Migrants

by Rafiq Kathwari When I was ten, Grandpa drove me on a crisp autumn evening to see geese, gulls, and ducks descend with expanded wings on Wular. “Asia’s largest freshwater lake,” he said. “They fly in disciplined formation like copper-tipped arrows across the desolation of sky, along Himalayan foothills, arcing between Mughal domes from Kashgar…

Poem

I Remember My First Great American Love I remember the first time I met Sophia at O’Hara’s the quintessential American café on Restaurant Row in Manhattan’s Theatre District, 35-years ago on the Tuesday before Good Friday. I remember leaves sprouting after the long winter nakedness. I remember she paused at the coat check. I remember…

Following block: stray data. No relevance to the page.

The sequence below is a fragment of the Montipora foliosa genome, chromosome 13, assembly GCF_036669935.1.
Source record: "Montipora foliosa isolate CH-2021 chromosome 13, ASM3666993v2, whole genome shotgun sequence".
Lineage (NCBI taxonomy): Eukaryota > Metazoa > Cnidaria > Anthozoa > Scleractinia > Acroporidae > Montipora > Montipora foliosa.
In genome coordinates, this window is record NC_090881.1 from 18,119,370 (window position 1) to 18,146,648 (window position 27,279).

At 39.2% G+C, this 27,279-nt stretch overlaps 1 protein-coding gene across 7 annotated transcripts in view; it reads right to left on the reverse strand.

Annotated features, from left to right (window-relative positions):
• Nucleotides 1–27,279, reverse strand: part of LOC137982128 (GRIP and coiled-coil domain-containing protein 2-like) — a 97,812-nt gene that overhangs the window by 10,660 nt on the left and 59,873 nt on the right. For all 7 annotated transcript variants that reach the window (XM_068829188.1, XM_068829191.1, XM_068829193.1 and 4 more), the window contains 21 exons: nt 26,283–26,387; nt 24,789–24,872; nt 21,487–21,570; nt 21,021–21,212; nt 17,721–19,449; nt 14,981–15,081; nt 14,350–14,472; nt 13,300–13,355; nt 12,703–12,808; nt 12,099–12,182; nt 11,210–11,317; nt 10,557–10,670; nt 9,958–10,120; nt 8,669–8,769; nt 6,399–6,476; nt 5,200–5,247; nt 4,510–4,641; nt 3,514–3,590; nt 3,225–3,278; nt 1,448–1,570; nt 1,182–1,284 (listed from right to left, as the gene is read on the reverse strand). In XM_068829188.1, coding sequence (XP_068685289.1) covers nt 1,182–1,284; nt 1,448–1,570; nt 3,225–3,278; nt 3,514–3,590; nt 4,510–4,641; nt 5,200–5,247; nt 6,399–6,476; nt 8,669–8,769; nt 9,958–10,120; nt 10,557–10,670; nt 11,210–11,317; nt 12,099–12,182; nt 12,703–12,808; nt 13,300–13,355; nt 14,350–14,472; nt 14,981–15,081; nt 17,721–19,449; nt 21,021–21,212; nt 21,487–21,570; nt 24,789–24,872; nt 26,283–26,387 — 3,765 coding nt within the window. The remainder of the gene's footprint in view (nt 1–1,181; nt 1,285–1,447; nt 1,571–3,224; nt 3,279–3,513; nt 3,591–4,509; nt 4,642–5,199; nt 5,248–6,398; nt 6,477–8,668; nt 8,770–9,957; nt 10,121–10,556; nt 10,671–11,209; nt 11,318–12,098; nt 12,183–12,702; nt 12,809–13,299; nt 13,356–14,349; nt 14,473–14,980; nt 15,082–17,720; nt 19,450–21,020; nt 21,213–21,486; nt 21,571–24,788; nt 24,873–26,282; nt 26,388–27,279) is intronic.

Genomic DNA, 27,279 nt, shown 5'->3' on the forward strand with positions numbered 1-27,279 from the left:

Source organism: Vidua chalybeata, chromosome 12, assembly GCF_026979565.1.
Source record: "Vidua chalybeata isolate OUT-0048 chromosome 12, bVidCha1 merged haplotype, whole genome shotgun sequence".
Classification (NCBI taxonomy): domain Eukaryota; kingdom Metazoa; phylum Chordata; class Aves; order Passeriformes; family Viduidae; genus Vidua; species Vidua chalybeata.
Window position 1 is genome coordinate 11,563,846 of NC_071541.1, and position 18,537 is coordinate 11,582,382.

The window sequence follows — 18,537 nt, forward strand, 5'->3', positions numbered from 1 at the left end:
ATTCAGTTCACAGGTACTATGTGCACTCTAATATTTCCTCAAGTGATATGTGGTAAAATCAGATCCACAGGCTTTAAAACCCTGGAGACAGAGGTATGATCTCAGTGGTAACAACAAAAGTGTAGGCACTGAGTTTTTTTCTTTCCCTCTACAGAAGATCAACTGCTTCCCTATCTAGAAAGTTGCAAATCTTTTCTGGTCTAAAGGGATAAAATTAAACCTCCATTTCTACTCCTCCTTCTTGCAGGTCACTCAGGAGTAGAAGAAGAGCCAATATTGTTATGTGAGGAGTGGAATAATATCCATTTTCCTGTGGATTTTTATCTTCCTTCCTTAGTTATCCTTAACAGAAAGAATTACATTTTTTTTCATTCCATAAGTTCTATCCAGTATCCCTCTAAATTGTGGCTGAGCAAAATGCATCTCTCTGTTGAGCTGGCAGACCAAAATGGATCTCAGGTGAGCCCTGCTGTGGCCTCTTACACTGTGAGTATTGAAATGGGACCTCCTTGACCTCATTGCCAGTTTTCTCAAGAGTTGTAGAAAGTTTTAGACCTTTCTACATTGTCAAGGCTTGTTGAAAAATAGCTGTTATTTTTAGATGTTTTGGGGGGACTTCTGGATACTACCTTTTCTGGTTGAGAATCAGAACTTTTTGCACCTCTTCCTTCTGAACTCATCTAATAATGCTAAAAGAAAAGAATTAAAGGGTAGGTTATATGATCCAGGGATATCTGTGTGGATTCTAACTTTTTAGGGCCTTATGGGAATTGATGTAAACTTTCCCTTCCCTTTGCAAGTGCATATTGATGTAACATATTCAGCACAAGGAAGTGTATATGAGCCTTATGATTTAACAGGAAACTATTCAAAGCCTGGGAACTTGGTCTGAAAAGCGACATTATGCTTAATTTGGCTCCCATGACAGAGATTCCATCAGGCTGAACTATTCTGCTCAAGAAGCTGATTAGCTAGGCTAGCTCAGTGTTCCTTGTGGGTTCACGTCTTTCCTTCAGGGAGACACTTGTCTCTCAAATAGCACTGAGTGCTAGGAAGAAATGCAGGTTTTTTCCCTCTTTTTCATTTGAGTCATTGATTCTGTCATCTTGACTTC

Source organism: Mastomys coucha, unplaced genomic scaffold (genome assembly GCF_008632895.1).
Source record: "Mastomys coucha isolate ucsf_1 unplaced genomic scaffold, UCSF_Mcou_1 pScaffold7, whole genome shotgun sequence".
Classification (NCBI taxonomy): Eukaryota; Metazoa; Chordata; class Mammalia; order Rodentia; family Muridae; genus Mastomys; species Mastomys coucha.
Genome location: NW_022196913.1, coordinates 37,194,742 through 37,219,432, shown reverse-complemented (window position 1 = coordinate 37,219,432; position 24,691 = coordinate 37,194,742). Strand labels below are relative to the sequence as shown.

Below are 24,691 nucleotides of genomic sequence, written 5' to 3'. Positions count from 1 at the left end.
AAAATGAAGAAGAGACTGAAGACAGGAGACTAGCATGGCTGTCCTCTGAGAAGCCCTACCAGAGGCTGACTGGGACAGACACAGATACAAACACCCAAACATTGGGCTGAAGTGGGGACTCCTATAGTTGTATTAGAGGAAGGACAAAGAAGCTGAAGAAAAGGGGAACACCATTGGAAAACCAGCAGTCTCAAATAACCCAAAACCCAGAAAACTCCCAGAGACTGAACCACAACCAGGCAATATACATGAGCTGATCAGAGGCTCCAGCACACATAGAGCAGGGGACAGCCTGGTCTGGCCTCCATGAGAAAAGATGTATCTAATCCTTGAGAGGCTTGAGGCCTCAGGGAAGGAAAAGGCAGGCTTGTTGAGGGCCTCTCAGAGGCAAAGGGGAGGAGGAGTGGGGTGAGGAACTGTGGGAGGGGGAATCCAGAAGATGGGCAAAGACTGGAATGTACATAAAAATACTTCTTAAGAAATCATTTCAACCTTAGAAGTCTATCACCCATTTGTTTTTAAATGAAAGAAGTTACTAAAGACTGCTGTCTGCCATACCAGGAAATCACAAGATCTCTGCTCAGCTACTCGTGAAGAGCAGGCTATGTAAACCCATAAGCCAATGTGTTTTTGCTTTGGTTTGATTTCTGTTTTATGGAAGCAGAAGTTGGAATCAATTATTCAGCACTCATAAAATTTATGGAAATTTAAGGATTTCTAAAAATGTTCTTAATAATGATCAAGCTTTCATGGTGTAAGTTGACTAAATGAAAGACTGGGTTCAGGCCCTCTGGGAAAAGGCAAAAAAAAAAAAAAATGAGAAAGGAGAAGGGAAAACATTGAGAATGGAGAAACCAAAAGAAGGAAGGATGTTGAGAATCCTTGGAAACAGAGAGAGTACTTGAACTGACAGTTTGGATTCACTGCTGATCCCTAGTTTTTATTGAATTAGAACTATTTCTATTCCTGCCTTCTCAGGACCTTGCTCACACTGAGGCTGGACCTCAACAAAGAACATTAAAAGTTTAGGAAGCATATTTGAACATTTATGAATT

Maryam: David Barsamian and Rafiq Kathwari share family histories in an exchange of letters

Dear Rafiq, I just received your new book of poems, “My Mother’s Scribe,” and was delighted to learn your mother’s name is Maryam. My maternal grandmother was named Maryam. My mother (Araxie, ten-years old) last saw her and her 3 younger brothers in Urfa on the Death March in 1915. They were in bad shape.…